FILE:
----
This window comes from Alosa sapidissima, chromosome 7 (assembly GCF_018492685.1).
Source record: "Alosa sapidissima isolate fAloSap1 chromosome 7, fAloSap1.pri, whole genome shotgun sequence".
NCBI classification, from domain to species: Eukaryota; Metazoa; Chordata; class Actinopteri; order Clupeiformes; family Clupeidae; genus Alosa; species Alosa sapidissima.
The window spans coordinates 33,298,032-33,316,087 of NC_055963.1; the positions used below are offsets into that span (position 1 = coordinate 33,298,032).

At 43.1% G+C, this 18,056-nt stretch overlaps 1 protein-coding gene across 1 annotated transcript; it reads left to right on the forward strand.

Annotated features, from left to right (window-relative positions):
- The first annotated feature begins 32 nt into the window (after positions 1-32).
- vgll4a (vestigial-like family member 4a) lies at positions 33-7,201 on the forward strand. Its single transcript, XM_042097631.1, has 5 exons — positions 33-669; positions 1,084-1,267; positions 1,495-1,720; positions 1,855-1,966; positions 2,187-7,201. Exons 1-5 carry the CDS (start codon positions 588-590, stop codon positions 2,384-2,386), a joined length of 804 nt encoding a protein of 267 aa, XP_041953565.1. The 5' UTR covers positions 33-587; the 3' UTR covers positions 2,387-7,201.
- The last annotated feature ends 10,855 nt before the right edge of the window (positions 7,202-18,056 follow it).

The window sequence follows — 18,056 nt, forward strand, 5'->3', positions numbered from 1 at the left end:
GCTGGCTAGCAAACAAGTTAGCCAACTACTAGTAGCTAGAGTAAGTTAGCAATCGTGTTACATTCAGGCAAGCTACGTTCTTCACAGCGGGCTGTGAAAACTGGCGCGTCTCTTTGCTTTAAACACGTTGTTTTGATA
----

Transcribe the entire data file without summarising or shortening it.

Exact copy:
This window comes from Alosa sapidissima, chromosome 7 (assembly GCF_018492685.1).
Source record: "Alosa sapidissima isolate fAloSap1 chromosome 7, fAloSap1.pri, whole genome shotgun sequence".
NCBI classification, from domain to species: Eukaryota; Metazoa; Chordata; class Actinopteri; order Clupeiformes; family Clupeidae; genus Alosa; species Alosa sapidissima.
The window spans coordinates 33,298,032-33,316,087 of NC_055963.1; the positions used below are offsets into that span (position 1 = coordinate 33,298,032).

At 43.1% G+C, this 18,056-nt stretch overlaps 1 protein-coding gene across 1 annotated transcript; it reads left to right on the forward strand.

Annotated features, from left to right (window-relative positions):
- The first annotated feature begins 32 nt into the window (after positions 1-32).
- vgll4a (vestigial-like family member 4a) lies at positions 33-7,201 on the forward strand. Its single transcript, XM_042097631.1, has 5 exons — positions 33-669; positions 1,084-1,267; positions 1,495-1,720; positions 1,855-1,966; positions 2,187-7,201. Exons 1-5 carry the CDS (start codon positions 588-590, stop codon positions 2,384-2,386), a joined length of 804 nt encoding a protein of 267 aa, XP_041953565.1. The 5' UTR covers positions 33-587; the 3' UTR covers positions 2,387-7,201.
- The last annotated feature ends 10,855 nt before the right edge of the window (positions 7,202-18,056 follow it).

The window sequence follows — 18,056 nt, forward strand, 5'->3', positions numbered from 1 at the left end:
GCTGGCTAGCAAACAAGTTAGCCAACTACTAGTAGCTAGAGTAAGTTAGCAATCGTGTTACATTCAGGCAAGCTACGTTCTTCACAGCGGGCTGTGAAAACTGGCGCGTCTCTTTGCTTTAAACACGTTGTTTTGATA